What is the Difference Between Workers Compensation and SSDI?

Posted By Katz Leidman Grossman Wolfe & Freund || 11-Dec-2014

Workers' compensation and Social Security Disability Insurance (SSDI) are two options available for those that are unable to maintain employment due to an injury or disability. While these are both federal programs for workers, they are separate from one another and each have different standards to qualify for acceptance. Workers' compensation is paid to those that have experienced an injury or illness while they were working. SSDI is paid out to any person with an illness or disability that prevents them from employment, whether or not they obtained the injury on the job or not.

What is workers compensation?

Workers' compensation is a state mandated insurance policy that allows those that received employment-related injuries or illnesses to receive compensation. In New York, this can mean a cash payout or medical benefits for an injured worker. Employers pay insurance to cover their employees, and when an injury is reported, this insurance will cover any claim made in association with this injury.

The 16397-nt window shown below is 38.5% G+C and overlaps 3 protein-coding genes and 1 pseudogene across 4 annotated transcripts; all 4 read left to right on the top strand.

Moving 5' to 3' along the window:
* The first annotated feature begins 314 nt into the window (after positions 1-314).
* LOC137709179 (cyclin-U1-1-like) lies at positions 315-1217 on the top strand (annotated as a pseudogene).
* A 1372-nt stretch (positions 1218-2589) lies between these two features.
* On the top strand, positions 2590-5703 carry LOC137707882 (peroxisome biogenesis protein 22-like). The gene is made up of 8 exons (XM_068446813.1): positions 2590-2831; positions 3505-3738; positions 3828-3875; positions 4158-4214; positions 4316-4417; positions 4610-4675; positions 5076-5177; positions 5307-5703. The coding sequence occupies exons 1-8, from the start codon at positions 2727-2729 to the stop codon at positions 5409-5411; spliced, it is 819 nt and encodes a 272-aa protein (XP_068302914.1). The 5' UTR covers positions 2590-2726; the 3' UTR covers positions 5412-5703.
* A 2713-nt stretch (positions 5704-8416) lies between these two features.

When a worker files for workers' compensation, they do not blame their employer for their injuries, nor does their employer blame them for their injuries. The amount they receive will be the same no matter who is at fault. The only way that a worker will not receive compensation is if their injuries were due to alcohol or drug impairment, or if they were attempting to harm another person.

In a workers' compensation claim, it must be determined that the injury was employment related, or the claimant will not receive any money if the insurance provider hasn't deemed it to be.

What makes Social Security Disability Insurance different?

Social Security Disability is a federal program that uses the amount paid into Social Security through a worker's life to pay out benefits if that worker becomes unable to work. To qualify for SSDI, a worker must fit the strict definition of disabled as labeled by the Social Security Administration and be unable to perform any kind of work to support themselves. Further, it must be proven that the disability is expected to last longer than a year or result in death and the individual has waited the required five months before filing a claim.

Over half of all SSDI applications are rejected since many do not fit the strict standards required to obtain federal compensation for an injury or illness.

In compensation claims of any kind, time is of the essence, and you deserve compensation for your injuries. If you have been injured on the job and have been denied workers' compensation, our firm offers a free consultation to discuss the details of your case and how we can help.